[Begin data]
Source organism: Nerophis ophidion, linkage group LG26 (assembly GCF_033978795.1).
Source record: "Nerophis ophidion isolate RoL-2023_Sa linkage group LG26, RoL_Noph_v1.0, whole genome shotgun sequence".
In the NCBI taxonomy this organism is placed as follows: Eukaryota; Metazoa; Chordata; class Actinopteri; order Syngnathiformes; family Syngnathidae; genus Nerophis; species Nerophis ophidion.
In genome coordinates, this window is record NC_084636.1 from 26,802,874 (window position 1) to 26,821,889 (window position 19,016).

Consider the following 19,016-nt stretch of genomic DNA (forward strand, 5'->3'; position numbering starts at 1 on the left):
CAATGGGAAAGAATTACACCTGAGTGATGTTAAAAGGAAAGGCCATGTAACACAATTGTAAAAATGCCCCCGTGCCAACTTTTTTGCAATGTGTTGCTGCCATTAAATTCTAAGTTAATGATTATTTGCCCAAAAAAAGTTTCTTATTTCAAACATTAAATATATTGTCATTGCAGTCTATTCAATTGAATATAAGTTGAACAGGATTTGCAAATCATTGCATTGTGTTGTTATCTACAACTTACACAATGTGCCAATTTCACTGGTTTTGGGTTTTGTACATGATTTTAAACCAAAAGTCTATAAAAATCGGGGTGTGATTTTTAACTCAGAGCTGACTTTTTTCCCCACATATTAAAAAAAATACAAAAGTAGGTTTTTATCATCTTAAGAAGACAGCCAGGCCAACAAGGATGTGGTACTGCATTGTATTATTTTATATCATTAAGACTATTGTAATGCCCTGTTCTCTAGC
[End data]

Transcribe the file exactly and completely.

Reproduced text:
Source organism: Nerophis ophidion, linkage group LG26 (assembly GCF_033978795.1).
Source record: "Nerophis ophidion isolate RoL-2023_Sa linkage group LG26, RoL_Noph_v1.0, whole genome shotgun sequence".
In the NCBI taxonomy this organism is placed as follows: Eukaryota; Metazoa; Chordata; class Actinopteri; order Syngnathiformes; family Syngnathidae; genus Nerophis; species Nerophis ophidion.
In genome coordinates, this window is record NC_084636.1 from 26,802,874 (window position 1) to 26,821,889 (window position 19,016).

Consider the following 19,016-nt stretch of genomic DNA (forward strand, 5'->3'; position numbering starts at 1 on the left):
CAATGGGAAAGAATTACACCTGAGTGATGTTAAAAGGAAAGGCCATGTAACACAATTGTAAAAATGCCCCCGTGCCAACTTTTTTGCAATGTGTTGCTGCCATTAAATTCTAAGTTAATGATTATTTGCCCAAAAAAAGTTTCTTATTTCAAACATTAAATATATTGTCATTGCAGTCTATTCAATTGAATATAAGTTGAACAGGATTTGCAAATCATTGCATTGTGTTGTTATCTACAACTTACACAATGTGCCAATTTCACTGGTTTTGGGTTTTGTACATGATTTTAAACCAAAAGTCTATAAAAATCGGGGTGTGATTTTTAACTCAGAGCTGACTTTTTTCCCCACATATTAAAAAAAATACAAAAGTAGGTTTTTATCATCTTAAGAAGACAGCCAGGCCAACAAGGATGTGGTACTGCATTGTATTATTTTATATCATTAAGACTATTGTAATGCCCTGTTCTCTAGC